4.3. The atoll sources without hard X-ray shortage

Except for KS 1731-260 and 4U 1705-44, we find no significant hard X-ray shortage in other sources listed in both Tables 1 and 2. During banana states for atoll sources enclosed in Table 1, there is no evidence of hard X-ray shortage probably because the persistent hard X-ray flux itself is too weak to be detectable. This could be the case as well for some sources listed in Table 2.

Apart from KS 1731-260 and 4U 1705-44, there are seven other sources in Tables 1 and 2 that have the 40–50 keV flux larger than 0.2 cts/s. However, we see no obvious hard X-ray shortage while bursting from these seven sources. One possibility that makes shortages invisible could be that, bursts with high temperature contribute hard X-rays that are not negligible while bursting to dilute the original shortage. For example, the mean temperature for 4U 1728-34 around the peak of the bursts is 2.8 keV, which leads to a contribution of 0.45 cts/s at 40–50 keV. As once discussed in Chen et al. (2012) in the case of the lacking shortage in the lagging low hard state of IGR J17473-2721, an additional possibility is that the corona may be located too far away from the neutron star to be effectively cooled off by the bursts. This occurs because in current observations the innermost radius of the accretion disk in the hard state cannot be well constrained due to the relative low luminosity and severely hardened spectrum. Another possibility could be that the hard X-rays are from the jet, which is usually hard to be cool off under the soft X-ray shower of the bursts.


2

The cross correlation was calculated with the software CROSSCRO, and detailed information is available at http://heasarc.gsfc.nasa.gov/ftools/fhelp/crosscor.txt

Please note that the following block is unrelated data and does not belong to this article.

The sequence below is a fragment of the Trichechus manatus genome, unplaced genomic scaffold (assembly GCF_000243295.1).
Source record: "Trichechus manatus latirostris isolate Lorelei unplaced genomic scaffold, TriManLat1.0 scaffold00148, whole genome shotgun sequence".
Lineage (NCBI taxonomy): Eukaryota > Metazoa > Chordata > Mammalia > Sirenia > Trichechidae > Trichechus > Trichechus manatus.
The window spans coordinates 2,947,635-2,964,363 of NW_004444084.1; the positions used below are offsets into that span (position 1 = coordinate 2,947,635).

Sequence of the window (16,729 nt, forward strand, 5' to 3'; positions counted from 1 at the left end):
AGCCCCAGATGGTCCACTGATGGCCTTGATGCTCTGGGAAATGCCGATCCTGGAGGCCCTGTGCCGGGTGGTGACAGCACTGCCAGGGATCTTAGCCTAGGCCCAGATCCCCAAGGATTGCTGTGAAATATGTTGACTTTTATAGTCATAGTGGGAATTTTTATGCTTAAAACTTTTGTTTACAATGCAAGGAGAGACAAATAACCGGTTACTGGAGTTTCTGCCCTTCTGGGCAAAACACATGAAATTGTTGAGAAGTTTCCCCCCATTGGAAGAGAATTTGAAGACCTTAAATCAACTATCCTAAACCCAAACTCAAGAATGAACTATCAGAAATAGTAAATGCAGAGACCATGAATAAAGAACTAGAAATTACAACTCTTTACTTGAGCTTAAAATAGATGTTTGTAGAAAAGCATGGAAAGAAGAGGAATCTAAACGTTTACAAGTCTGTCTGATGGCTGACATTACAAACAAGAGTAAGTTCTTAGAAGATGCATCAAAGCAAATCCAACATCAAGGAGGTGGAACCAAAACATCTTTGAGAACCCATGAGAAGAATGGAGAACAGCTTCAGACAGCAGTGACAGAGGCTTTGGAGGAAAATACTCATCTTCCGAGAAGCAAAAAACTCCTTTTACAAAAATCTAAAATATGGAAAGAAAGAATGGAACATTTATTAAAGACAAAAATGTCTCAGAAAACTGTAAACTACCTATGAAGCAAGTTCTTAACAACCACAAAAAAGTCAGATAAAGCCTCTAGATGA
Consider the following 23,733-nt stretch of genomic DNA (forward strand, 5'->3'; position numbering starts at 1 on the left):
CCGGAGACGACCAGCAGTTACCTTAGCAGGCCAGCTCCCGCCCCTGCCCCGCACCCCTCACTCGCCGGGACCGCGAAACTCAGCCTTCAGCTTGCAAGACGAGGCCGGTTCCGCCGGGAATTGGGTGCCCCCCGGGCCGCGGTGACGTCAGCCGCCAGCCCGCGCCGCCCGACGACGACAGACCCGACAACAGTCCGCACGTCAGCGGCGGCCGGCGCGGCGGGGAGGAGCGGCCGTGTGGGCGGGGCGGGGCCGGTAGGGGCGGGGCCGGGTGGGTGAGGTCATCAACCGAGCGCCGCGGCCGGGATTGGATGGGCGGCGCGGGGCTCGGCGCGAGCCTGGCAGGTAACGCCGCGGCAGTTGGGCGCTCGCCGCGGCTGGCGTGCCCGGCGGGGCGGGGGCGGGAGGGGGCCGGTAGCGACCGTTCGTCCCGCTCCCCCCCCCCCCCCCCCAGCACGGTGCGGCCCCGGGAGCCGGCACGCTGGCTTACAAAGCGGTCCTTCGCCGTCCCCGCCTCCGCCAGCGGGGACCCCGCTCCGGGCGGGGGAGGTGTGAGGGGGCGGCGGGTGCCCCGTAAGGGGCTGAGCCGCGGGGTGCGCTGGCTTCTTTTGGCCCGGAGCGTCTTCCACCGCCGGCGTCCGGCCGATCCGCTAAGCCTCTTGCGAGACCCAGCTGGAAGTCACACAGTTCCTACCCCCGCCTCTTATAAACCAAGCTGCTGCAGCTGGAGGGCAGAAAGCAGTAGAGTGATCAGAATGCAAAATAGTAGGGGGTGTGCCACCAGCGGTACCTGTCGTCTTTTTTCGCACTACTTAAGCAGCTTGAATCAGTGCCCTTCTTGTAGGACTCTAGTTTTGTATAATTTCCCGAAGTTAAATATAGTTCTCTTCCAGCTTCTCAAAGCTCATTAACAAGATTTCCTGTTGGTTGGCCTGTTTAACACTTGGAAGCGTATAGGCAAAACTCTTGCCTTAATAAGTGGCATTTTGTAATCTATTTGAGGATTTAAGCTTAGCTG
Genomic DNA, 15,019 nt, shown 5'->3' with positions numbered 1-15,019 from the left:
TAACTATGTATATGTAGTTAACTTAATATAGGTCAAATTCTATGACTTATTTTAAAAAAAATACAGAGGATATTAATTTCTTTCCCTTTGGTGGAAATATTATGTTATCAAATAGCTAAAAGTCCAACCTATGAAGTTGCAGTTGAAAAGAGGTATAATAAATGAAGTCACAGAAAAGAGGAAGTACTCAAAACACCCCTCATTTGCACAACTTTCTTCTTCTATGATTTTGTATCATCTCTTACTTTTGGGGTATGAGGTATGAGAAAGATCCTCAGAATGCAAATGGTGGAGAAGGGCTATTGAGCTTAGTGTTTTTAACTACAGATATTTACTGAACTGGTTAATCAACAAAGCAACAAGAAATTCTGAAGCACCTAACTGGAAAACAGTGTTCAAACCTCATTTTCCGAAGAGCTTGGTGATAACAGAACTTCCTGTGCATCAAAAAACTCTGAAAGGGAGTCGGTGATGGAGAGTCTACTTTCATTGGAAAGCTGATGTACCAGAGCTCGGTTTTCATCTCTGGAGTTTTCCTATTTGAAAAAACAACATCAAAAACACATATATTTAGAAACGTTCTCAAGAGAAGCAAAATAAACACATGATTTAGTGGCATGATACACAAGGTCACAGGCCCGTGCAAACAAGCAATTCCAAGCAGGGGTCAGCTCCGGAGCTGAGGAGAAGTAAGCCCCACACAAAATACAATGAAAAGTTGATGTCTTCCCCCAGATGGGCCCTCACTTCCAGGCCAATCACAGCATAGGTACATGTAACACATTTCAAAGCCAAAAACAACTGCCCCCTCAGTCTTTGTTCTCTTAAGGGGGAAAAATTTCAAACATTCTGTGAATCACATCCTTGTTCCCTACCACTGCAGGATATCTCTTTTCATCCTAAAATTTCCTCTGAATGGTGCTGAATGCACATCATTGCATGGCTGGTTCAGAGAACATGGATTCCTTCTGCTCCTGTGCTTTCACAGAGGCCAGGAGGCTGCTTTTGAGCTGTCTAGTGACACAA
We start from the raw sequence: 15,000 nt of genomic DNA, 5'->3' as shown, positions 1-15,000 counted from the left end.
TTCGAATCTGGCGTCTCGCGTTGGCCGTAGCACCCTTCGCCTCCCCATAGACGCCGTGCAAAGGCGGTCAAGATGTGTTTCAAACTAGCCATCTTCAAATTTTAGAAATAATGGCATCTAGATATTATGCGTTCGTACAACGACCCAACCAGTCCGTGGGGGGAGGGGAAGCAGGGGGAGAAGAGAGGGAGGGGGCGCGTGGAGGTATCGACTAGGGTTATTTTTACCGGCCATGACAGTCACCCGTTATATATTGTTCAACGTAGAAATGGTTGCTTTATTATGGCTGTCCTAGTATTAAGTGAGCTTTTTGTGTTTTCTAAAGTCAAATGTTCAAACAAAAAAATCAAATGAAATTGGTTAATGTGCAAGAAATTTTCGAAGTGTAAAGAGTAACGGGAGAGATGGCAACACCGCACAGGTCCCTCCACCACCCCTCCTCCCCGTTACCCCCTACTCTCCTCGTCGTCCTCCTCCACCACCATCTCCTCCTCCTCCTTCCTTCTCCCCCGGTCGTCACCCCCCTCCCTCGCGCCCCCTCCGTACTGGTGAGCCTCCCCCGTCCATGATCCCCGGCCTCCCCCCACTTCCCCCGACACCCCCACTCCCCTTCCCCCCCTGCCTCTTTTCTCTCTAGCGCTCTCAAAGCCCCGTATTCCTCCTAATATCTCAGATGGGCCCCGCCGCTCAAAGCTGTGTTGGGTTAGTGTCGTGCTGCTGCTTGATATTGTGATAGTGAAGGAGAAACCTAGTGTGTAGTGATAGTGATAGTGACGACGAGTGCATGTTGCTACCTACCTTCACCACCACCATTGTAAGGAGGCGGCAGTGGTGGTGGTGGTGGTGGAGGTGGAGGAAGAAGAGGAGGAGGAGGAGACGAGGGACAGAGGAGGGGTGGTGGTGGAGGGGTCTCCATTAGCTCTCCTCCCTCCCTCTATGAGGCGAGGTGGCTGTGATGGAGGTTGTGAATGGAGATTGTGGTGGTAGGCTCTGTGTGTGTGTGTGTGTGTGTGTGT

3

The different bin size has little effect on the time delay, but the smaller bin size leads to a smaller value of cross correlation due to the statistical fluctuation. With respect to the following simulation, the mean cross correlation coefficients are –0.55 and –0.51, respectively.

Acknowledgments

We acknowledge support from 973 program 2009CB824800 and the National Natural Science Foundation of China via NSFC 11073021, 11133002, 11103020 and XTP project XDA04060604. DFT work is done in the framework of the grants AYA2012-39303, SGR2009-811, and iLINK2011-0303. D.F.T. was additionally supported by a Friedrich Wilhelm Bessel Award of the Alexander von Humboldt Foundation. This research has made use of data obtained from the High Energy Astrophysics Science Archive Research Center (HEASARC), provided by NASA Goddard Space Flight Center. Jian Li acknowledges support from the faculty of the European Space Astronomy Centre.

References

All Tables

Table 1

Atoll sources that show complete CCDs and have a burst number larger than 5.

Table 2

The sources that have a burst number larger than 5 but show no complete CCDs.

All Figures

thumbnail Fig. 1

CCDs for KS 1731-260 and 4U 1705-44, which define a soft color as a ratio of 3.6–5.0 keV to 2.2–3.6 keV and a hard color as a 8.6–18.0 keV over 5.0–8.6 keV ratio with the bin size of 128 s. The bursts are located with red triangles. The blue lines sketch their “atoll” tracks.

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In the text
thumbnail Fig. 2

Combined 4 s-bin burst lightcurves for island branches of KS 1731-260 and 4U 1705-44, as derived at the 2–10 keV and 40–50 keV bands, respectively.

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In the text